“Our Bodies are the Instruments through which our Souls Play their Music.”
By-the-by, something entirely irrelevant to this blog but critically important: Taiwan reached a milestone – 200 days without recording a single locally transmitted coronavirus infection.
There are four ways to organize the polities in the world. One option – globalism –seeks a world government that can impose its will on individual nation-states that deviate from what is accepted as a universal norm. The second option entails multilateralism, the world managed by agreements between and among nation states to establish and strengthen order across the world. These two options are taken as given; that is, without either one or the other, there can be no order in the world, only chaos. One or the other is the sine qua non of a peaceful world.
There are two other ways that challenge or, at the very least, deviate from this claim to install and perpetuate a world order. They are particularist rather than universal options. One is nationalism that gives primacy to the family and to community values, and not identity politics or any claim that those values are inherently universal or even superior. They can become universal when offered in the form of witnessing and other nations choose to follow them. A fourth unseemly option is particularist as well, but it is also unilateralist. It entails choosing one’s own nation as destined to rule, not only over one’s own citizens, but to dominate other nations.
The four options then are: Illustrative Tales
Globalism The Tower of Babel (Genesis 11:1-9)
Multilateralism Abraham as a father of many nations
Nationalism Sarah as the mother of the Jewish nation
Unilateral Imperialism The story of Ishmael
I begin with the Tower of Babel tale and the underlying concept of globalism in a tale purportedly explaining the origin of different languages and the spread of humanity around the globe. However, more interesting is what is replaced and why. What was wrong with a monolithic and linguistically uniform global system in which everyone speaks the same language? What was wrong with “the whole earth…of one language and of one speech?” Its second major feature is that a common language was the means to storm the gates of heaven with a mighty city with “its top in the heavens.”
Why were humans so widely scattered across the earth and why do they speak so many and such different languages? Does that mean that the sin of the Babylonians was to try to rise above their allotted station in the order of the universe? Or was it because of human pride in a building erected to honour a false god – such as Marduk? Or was it really because humans expanded their imperialist goals and envisioned conquering the realm of the gods?
In the Torah, we are not told what sin was committed. But since Abraham and Sarah become migrants, it may be a statement against cultural stasis even more than uniformity. It may be a statement in favour of horizontal mobility in contrast to vertical mobility of a sedentary society where the desire is to get higher on the ladder and become an overlord of those beneath you. Instead of human concentration, the Torah lauded dispersion. I believe it is a story that celebrates pluralism and opposes uniformity. For with absolute unity, humans behave like aspiring gods with their eyes upwards to the heavens instead of stressing their responsibility for making the earth fertile and bountiful.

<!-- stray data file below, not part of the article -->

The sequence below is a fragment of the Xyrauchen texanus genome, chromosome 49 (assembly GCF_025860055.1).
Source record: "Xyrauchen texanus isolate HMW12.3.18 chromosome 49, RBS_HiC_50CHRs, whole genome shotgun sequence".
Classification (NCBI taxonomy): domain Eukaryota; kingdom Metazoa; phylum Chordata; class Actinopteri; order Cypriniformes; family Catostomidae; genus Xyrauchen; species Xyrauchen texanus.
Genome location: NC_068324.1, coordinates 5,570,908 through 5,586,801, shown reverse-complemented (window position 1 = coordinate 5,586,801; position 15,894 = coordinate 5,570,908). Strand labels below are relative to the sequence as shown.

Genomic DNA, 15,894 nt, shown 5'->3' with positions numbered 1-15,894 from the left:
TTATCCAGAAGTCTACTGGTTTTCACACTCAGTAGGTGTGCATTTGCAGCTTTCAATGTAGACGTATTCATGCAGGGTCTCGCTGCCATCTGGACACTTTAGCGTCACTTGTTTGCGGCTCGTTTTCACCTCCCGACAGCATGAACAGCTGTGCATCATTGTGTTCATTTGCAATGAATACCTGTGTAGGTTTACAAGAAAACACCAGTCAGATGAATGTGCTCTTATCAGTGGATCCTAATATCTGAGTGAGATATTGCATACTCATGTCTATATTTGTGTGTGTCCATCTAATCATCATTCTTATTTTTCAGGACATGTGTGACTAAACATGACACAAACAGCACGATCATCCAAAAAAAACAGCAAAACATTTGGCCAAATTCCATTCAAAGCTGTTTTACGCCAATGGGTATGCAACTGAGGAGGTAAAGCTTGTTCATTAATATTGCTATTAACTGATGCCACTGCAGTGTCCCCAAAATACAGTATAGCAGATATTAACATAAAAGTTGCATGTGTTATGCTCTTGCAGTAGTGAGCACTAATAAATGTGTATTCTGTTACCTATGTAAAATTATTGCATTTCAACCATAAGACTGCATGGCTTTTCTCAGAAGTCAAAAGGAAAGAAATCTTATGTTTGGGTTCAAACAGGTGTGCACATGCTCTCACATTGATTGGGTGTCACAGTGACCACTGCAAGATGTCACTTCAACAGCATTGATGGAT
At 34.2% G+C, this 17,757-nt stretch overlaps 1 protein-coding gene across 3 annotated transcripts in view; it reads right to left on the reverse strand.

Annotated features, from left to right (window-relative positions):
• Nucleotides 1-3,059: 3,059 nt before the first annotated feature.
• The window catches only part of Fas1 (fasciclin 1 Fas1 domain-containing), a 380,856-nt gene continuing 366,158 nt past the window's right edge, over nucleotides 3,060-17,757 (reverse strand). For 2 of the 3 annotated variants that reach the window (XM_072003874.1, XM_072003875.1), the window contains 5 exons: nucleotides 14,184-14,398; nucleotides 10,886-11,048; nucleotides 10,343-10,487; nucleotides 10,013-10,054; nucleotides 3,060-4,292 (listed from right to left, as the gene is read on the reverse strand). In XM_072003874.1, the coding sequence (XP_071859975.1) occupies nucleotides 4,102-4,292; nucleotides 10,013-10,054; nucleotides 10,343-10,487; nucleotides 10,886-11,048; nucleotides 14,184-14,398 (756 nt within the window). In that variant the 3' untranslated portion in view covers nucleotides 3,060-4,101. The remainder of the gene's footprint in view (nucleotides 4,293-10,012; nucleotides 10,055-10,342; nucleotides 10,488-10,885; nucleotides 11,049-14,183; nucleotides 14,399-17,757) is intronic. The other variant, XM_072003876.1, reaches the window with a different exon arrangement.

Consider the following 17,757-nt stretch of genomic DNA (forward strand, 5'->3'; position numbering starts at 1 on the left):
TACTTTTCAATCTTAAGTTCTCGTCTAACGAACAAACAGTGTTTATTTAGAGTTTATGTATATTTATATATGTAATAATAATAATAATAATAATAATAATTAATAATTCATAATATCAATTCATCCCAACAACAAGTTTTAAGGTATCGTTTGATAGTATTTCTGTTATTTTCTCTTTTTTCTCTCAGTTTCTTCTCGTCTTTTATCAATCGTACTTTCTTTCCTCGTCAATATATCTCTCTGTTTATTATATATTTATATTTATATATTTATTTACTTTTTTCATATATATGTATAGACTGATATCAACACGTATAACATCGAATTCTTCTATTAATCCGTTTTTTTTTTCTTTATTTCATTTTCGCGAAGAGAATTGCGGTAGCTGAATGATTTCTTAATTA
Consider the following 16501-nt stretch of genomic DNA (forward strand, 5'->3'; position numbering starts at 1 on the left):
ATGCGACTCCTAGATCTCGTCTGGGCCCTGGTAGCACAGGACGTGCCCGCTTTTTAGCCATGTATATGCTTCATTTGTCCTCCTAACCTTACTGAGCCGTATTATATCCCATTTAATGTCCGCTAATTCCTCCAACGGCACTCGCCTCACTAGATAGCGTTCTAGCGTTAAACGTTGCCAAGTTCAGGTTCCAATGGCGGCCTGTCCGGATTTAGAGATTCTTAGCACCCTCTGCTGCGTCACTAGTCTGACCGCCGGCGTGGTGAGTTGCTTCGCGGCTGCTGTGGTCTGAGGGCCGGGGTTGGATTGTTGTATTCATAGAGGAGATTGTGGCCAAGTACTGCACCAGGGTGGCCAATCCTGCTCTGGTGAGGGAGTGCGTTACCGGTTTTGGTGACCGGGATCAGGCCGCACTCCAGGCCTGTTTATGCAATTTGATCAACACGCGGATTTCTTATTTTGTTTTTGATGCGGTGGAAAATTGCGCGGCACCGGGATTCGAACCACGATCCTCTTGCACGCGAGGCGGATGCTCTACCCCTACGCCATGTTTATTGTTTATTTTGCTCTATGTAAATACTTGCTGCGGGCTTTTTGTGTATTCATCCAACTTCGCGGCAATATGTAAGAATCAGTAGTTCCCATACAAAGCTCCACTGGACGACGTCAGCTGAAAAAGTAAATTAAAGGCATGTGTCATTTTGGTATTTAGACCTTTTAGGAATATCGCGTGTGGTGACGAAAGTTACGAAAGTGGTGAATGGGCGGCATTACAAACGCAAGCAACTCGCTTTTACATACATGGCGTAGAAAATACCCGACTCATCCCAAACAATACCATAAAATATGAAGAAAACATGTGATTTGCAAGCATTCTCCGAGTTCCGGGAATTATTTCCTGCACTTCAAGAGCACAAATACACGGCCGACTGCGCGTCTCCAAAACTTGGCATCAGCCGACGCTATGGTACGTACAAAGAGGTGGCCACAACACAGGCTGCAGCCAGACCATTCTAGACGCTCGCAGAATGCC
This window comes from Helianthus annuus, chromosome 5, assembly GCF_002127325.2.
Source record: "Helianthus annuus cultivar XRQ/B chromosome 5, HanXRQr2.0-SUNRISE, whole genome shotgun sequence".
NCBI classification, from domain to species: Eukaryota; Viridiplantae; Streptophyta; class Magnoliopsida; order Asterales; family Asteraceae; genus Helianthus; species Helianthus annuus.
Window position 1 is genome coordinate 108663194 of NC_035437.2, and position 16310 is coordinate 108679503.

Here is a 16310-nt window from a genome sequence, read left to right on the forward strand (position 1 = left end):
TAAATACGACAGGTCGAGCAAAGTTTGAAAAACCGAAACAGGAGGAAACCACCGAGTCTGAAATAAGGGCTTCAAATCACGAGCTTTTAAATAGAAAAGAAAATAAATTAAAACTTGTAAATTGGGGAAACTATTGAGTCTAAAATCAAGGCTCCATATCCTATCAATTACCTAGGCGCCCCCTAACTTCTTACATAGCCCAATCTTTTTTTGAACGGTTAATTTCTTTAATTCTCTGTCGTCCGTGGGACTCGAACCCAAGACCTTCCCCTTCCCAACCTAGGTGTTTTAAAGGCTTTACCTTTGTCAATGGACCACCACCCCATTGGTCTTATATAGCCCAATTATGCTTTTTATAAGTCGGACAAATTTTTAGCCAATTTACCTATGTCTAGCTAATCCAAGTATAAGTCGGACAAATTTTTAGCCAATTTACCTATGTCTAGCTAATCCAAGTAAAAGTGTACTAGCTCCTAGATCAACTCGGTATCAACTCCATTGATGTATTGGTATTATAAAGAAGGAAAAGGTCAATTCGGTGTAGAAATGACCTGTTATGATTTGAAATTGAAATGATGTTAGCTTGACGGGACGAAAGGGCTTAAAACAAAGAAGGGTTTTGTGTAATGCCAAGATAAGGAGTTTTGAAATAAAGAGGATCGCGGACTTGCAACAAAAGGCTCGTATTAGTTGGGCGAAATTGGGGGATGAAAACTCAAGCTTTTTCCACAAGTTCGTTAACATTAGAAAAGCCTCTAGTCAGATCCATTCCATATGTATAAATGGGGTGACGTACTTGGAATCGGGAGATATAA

Alternatively, the story may offer a rationalization for violence and war. For in building the tower, humans were engaged in a cooperative community endeavour. Just as God at the beginning of Genesis set up enmity in men between their mindhearts and their bodies, between Adam’s mind and his flesh, between his brain and his penis, now God sews the seeds of enmity among nations of men. However, no matter the costs, struggle between and among nations is superior to a unitary given order.
What follows, ten generations after the flood, is a paeon to multilateralism, to pluralism, to nationalism, for Abram becomes Abraham, “a father of many nations.” His name in Hebrew means “father of a multitude.” He is commanded or driven to leave his native land and found a new nation. He is NOT the father of all nations. From being exalted as a father (Abram means “to be exalted”), he becomes a devotee of his offspring. His children do not worship him as a god. Instead, he lives for his children. It is a total inversion of the customary order.
Was Abram, like Noah, obedient to God, willing to do whatever God ordered, including sacrificing his son? Trust in is not the same as blind obedience. Look at the relationship between Abraham and his father. Terah takes Abram and his wife, Sarai, his brother, Haran and the latter’s son, Lot, away from Ur to travel to Canaan, but became waylaid in Haran. In the next version, Abram is instructed to migrate by God, which he does with his wife, Sarai, his brother, Haran, and Haran’s son, Lot. God commands Abram to leave Ur, to leave his father’s house and away from his kindred, Whatever complementary version, Abram and Sarai become migrants rather than sedentary inhabitants of their home country travelling even on to Egypt because there was a famine in the land. They had become humanitarian refugees.